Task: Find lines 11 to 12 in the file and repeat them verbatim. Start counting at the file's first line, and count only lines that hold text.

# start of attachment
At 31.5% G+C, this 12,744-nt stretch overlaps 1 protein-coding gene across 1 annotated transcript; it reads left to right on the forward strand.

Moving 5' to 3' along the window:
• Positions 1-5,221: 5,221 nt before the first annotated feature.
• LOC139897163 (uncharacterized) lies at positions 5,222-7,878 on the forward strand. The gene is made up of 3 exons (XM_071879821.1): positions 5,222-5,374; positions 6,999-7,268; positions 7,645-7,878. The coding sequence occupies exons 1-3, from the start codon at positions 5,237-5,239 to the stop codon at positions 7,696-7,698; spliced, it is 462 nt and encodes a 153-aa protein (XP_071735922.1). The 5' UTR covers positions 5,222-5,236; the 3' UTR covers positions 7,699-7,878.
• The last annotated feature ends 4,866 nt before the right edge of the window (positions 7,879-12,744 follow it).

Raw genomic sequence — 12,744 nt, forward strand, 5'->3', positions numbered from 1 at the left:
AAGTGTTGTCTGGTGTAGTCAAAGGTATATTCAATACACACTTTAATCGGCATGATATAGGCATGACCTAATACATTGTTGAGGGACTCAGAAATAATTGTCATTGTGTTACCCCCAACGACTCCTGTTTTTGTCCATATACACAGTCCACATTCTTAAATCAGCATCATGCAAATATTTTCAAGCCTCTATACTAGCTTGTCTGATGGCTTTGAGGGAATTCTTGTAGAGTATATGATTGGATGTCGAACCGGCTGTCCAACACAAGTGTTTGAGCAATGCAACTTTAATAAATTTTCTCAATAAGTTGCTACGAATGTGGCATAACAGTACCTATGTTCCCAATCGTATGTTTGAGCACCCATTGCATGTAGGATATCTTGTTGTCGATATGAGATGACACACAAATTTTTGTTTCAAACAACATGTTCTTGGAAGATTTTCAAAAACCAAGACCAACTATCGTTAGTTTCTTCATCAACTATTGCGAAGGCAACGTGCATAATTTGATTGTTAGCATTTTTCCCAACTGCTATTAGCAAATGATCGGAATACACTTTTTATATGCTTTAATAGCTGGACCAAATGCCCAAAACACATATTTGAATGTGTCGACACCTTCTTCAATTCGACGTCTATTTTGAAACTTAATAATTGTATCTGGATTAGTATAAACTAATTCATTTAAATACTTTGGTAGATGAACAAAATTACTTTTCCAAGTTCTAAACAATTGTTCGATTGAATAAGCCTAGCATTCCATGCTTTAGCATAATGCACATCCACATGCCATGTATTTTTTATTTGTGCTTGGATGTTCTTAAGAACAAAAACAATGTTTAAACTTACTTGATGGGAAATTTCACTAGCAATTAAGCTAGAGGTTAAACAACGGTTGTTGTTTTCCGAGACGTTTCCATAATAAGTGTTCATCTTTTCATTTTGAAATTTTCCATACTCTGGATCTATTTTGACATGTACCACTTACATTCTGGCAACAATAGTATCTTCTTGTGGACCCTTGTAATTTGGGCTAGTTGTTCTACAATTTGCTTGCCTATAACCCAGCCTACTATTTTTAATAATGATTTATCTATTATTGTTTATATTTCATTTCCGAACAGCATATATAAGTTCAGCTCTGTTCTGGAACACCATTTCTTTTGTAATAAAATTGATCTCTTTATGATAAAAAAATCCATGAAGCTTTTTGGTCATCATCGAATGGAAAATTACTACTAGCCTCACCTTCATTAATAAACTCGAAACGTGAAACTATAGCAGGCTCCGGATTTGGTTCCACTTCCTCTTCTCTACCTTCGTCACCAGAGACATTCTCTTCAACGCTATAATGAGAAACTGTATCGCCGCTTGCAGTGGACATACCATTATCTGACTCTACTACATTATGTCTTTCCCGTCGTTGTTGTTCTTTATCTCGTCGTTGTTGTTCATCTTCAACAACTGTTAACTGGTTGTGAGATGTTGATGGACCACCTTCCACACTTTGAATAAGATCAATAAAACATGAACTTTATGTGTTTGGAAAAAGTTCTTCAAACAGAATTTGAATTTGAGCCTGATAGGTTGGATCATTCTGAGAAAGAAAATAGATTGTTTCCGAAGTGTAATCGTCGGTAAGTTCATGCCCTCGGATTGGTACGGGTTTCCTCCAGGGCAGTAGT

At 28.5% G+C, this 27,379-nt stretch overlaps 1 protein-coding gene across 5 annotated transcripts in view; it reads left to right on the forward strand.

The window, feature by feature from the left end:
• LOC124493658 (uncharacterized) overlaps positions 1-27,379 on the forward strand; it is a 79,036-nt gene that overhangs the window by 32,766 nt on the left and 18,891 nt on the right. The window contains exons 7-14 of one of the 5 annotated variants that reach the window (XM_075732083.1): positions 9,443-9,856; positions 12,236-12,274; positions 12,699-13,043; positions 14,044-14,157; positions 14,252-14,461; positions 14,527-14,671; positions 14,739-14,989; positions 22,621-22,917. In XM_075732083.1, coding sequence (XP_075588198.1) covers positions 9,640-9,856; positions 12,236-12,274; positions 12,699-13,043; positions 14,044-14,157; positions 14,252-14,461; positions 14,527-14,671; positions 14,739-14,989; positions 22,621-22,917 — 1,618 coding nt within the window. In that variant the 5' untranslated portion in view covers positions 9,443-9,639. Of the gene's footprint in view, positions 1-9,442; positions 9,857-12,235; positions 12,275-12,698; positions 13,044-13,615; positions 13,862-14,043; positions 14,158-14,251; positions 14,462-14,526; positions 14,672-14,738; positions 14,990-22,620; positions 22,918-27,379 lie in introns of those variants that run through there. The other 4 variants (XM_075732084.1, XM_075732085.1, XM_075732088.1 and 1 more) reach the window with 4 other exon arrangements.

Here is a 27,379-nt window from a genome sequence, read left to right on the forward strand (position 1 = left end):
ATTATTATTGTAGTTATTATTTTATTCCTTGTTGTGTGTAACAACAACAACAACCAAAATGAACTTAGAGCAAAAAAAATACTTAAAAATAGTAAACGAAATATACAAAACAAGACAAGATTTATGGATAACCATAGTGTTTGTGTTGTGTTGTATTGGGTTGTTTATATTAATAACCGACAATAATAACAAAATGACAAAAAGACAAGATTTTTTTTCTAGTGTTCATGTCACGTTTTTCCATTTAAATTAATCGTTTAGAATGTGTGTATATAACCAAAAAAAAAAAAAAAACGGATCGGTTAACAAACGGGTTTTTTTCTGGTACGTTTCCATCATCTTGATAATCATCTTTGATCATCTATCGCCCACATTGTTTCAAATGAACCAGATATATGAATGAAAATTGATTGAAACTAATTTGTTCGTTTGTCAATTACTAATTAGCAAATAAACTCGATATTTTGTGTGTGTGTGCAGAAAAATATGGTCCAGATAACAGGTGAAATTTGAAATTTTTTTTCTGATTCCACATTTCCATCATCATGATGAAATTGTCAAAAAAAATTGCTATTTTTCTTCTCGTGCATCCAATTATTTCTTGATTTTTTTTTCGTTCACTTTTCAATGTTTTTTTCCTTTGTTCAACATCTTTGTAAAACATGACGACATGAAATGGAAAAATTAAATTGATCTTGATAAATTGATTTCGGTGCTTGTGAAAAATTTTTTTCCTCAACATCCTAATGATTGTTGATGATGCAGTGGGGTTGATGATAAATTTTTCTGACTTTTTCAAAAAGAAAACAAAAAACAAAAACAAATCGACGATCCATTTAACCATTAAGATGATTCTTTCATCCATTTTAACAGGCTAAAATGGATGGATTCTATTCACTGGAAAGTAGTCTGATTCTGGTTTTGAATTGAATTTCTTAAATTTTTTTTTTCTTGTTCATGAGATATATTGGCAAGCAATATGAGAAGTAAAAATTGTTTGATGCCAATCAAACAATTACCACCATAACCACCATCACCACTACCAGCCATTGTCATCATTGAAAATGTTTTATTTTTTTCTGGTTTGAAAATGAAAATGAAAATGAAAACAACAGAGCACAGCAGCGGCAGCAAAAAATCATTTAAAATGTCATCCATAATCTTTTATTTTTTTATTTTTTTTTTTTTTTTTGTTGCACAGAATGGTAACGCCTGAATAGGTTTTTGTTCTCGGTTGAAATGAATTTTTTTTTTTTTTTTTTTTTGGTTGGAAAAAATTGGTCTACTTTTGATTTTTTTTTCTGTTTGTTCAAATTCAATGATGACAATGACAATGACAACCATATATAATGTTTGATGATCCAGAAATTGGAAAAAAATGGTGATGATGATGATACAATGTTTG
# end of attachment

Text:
Here is a 27,379-nt window from a genome sequence, read left to right on the forward strand (position 1 = left end):
ATTATTATTGTAGTTATTATTTTATTCCTTGTTGTGTGTAACAACAACAACAACCAAAATGAACTTAGAGCAAAAAAAATACTTAAAAATAGTAAACGAAATATACAAAACAAGACAAGATTTATGGATAACCATAGTGTTTGTGTTGTGTTGTATTGGGTTGTTTATATTAATAACCGACAATAATAACAAAATGACAAAAAGACAAGATTTTTTTTCTAGTGTTCATGTCACGTTTTTCCATTTAAATTAATCGTTTAGAATGTGTGTATATAACCAAAAAAAAAAAAAAAACGGATCGGTTAACAAACGGGTTTTTTTCTGGTACGTTTCCATCATCTTGATAATCATCTTTGATCATCTATCGCCCACATTGTTTCAAATGAACCAGATATATGAATGAAAATTGATTGAAACTAATTTGTTCGTTTGTCAATTACTAATTAGCAAATAAACTCGATATTTTGTGTGTGTGTGCAGAAAAATATGGTCCAGATAACAGGTGAAATTTGAAATTTTTTTTCTGATTCCACATTTCCATCATCATGATGAAATTGTCAAAAAAAATTGCTATTTTTCTTCTCGTGCATCCAATTATTTCTTGATTTTTTTTTCGTTCACTTTTCAATGTTTTTTTCCTTTGTTCAACATCTTTGTAAAACATGACGACATGAAATGGAAAAATTAAATTGATCTTGATAAATTGATTTCGGTGCTTGTGAAAAATTTTTTTCCTCAACATCCTAATGATTGTTGATGATGCAGTGGGGTTGATGATAAATTTTTCTGACTTTTTCAAAAAGAAAACAAAAAACAAAAACAAATCGACGATCCATTTAACCATTAAGATGATTCTTTCATCCATTTTAACAGGCTAAAATGGATGGATTCTATTCACTGGAAAGTAGTCTGATTCTGGTTTTGAATTGAATTTCTTAAATTTTTTTTTTCTTGTTCATGAGATATATTGGCAAGCAATATGAGAAGTAAAAATTGTTTGATGCCAATCAAACAATTACCACCATAACCACCATCACCACTACCAGCCATTGTCATCATTGAAAATGTTTTATTTTTTTCTGGTTTGAAAATGAAAATGAAAATGAAAACAACAGAGCACAGCAGCGGCAGCAAAAAATCATTTAAAATGTCATCCATAATCTTTTATTTTTTTATTTTTTTTTTTTTTTTTGTTGCACAGAATGGTAACGCCTGAATAGGTTTTTGTTCTCGGTTGAAATGAATTTTTTTTTTTTTTTTTTTTTGGTTGGAAAAAATTGGTCTACTTTTGATTTTTTTTTCTGTTTGTTCAAATTCAATGATGACAATGACAATGACAACCATATATAATGTTTGATGATCCAGAAATTGGAAAAAAATGGTGATGATGATGATACAATGTTTG